‘Sanctuary’ Laws Stand in Justice’s Way
January 19, 2004
By Heather Mac Donald
Some of the most dangerous thugs preying on immigrant communities in Los Angeles are in this country illegally. Yet the Los Angeles Police Department cannot use the most obvious tool to apprehend them: their immigration status.
Dozens of gang members from Mara Salvatrucha, a ruthless Salvadoran prison gang, for example, have sneaked back into town after having been deported for such crimes as murder, assault with a deadly weapon and drug trafficking. Police officers know who they are and know that their mere presence in the country after deportation is a felony. Yet if an LAPD officer arrests an illegal gangbanger for felonious reentry, it is the officer who will be treated as a criminal for violating an LAPD rule.
That rule, Special Order 40, prohibits officers from questioning or apprehending someone only for an immigration violation or from notifying the immigration service (now known as Immigration and Customs Enforcement) about an illegal alien. Only if the person has been booked for a nonimmigration felony or multiple misdemeanors may officers even inquire about his immigration status.
Such "sanctuary" rules, replicated in cities with a high number of immigrants, are a testament to the political power of immigrant lobbies. "We can't even talk about" illegal alien crime, a frustrated LAPD captain said. "People are afraid of a backlash from Hispanics."
Police commanders may not want to discuss the illegal-alien crisis, but its magnitude for law enforcement is startling: 95% of all outstanding warrants for homicide in Los Angeles (which total more than 1,200) are for illegal aliens, according to officers. Up to two-thirds of all fugitive felony warrants (which total 17,000) are for illegal aliens. The leadership of the Columbia Li'l Cycos gang, which has used murder and racketeering to control the drug market around MacArthur Park, was about 60% illegal aliens in 2002, says a former assistant U.S. attorney who prosecuted them in 2002.
Good luck finding any reference to such facts in "official" crime analysis. The LAPD and the Los Angeles city attorney recently obtained a preliminary injunction against drug trafficking in Hollywood. The injunction targets the 18th Street gang and, as the press release puts it, "non-gang members" who sell drugs in Hollywood on behalf of the gang.
Those nongang members are virtually all illegal Mexicans, smuggled in by the gang. Cops and prosecutors say that they know the immigration status of these nongang "Hollywood dealers," as the city attorney calls them, but the gang injunction is silent on that aspect. If an officer were to arrest a dealer for his immigration status, or even notify immigration authorities, he would face discipline for violation of Special Order 40.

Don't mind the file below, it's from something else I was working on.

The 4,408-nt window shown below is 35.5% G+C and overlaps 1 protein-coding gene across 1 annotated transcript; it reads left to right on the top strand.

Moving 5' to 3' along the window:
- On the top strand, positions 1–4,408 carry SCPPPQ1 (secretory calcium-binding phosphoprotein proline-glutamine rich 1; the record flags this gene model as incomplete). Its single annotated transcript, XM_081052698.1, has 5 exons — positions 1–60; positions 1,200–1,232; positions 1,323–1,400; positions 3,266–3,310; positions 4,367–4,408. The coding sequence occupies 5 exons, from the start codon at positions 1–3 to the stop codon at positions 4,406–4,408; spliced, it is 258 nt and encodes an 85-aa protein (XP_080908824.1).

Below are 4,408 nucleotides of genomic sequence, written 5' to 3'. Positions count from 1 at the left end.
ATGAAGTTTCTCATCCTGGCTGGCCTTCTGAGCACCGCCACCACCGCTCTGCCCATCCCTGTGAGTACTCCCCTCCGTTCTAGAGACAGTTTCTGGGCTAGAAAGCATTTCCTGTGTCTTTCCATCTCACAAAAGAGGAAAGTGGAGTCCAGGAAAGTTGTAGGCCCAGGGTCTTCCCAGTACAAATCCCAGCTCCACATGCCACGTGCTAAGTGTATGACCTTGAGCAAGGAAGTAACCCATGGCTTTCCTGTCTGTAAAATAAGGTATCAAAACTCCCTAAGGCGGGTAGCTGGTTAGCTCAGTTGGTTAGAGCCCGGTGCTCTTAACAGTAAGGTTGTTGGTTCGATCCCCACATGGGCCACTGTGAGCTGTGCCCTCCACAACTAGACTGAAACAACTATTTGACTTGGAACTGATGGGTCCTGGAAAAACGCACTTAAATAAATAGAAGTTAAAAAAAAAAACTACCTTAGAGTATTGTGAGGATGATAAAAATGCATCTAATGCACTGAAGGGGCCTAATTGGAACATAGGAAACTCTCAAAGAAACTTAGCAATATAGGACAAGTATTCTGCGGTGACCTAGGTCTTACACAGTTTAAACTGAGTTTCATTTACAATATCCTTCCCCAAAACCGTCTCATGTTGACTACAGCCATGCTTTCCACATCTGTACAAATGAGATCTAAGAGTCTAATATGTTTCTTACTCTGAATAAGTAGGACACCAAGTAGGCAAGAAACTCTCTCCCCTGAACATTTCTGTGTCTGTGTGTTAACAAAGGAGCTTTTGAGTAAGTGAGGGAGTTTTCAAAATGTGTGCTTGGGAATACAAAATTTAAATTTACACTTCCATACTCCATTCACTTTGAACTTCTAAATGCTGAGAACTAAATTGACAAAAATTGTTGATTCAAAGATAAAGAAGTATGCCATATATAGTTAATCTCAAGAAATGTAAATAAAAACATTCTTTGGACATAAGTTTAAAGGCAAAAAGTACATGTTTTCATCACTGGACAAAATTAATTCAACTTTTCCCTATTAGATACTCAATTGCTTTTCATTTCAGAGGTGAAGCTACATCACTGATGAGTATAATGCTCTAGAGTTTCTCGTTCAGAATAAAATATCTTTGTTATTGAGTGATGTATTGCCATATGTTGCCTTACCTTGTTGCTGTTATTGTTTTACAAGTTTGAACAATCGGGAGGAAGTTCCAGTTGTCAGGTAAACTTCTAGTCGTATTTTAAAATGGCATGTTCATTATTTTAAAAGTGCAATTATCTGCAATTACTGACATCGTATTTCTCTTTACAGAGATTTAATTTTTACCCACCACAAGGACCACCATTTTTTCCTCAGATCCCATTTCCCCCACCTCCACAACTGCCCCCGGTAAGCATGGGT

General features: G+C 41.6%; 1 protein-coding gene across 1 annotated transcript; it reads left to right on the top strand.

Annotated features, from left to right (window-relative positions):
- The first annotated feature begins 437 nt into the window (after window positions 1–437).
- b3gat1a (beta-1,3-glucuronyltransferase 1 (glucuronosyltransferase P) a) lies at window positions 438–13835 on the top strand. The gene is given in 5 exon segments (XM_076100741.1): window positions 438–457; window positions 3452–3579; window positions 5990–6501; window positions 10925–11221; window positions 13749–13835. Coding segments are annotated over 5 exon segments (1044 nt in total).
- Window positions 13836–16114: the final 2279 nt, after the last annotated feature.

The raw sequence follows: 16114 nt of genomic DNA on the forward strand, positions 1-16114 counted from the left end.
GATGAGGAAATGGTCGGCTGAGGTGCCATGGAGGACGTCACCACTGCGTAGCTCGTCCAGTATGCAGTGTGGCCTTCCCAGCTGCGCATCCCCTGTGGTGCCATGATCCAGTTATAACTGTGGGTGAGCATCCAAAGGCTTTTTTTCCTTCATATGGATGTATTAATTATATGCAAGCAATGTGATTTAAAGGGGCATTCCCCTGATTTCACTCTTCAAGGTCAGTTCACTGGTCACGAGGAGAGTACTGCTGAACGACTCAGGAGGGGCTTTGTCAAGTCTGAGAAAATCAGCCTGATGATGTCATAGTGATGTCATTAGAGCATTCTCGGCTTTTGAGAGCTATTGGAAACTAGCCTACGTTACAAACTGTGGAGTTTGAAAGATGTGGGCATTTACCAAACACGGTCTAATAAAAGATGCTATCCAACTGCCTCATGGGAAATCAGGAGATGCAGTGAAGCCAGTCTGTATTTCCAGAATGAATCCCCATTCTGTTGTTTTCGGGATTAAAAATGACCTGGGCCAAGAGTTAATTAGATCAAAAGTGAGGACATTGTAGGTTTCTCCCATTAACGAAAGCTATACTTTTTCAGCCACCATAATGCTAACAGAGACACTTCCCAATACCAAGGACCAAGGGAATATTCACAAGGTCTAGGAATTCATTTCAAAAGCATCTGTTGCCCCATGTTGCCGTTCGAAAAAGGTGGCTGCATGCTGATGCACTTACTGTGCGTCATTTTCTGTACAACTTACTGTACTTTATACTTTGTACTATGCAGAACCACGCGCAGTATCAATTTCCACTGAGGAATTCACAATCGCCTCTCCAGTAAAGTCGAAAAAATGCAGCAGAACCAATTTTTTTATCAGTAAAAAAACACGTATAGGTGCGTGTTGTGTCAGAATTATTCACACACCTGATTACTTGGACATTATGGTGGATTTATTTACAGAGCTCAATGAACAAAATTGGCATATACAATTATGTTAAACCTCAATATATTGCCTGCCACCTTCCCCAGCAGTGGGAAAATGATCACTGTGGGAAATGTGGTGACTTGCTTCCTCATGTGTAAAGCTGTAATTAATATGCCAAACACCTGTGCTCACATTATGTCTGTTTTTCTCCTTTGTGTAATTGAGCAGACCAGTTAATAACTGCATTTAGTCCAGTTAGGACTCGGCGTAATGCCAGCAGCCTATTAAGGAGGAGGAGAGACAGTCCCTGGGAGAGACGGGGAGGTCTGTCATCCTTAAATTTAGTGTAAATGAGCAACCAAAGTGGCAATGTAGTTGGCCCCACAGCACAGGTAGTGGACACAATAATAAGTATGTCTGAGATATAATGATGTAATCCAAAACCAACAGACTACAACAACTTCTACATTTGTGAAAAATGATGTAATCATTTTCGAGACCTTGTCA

Likewise, although LAPD officers recognize previously deported gang members all the time, they can't touch a deported felon unless he has given them some other reason to stop him. Even then, an officer can arrest him only for the offense not related to immigration. Yet a deported gangbanger who reenters the country is already committing a federal felony -- punishable by up to 20 years.
The city's ban on enforcing immigration crimes puts the community at risk by stripping the police of what may be their only immediate tool to remove a criminal from circulation. Trying to build a case for homicide, say, against an illegal alien gang member is often futile because witnesses fear retaliation. Enforcing an immigration crime would allow the cops to lock up the murderer right now, without putting a witness at risk.
The department's top brass brush off such concerns. No big deal if you see deported gangbangers back on the streets, they say. Just put them under surveillance for "real" crimes and arrest them for those. But surveillance is manpower-intensive. Where there is an immediate ground for arresting a violent felon, it is absurd to demand that the understaffed LAPD ignore it.
The stated reason for sanctuary policies is to encourage crime victims and witnesses who are illegal aliens to cooperate with the police without fear of deportation. This theory has never been tested. In any case, the official rationale could be honored by limiting police use of immigration laws to some subset of violators: say, deported felons whose immigration status police know.
The biggest myth about sanctuary laws is that they are immigrant-friendly. To the contrary: They leave law-abiding immigrants vulnerable to violence. Nor will it do to say that immigration enforcement is solely a federal responsibility. When it comes to fighting terrorism, the LAPD understands that it cannot rely on the feds alone to protect Los Angeles. Similarly, the department should not wait for a few of the 2,000-odd immigration agents, stretched to the breaking point nationwide, to show up and apprehend felons who are terrorizing neighborhoods.
©2004 Los Angeles Times
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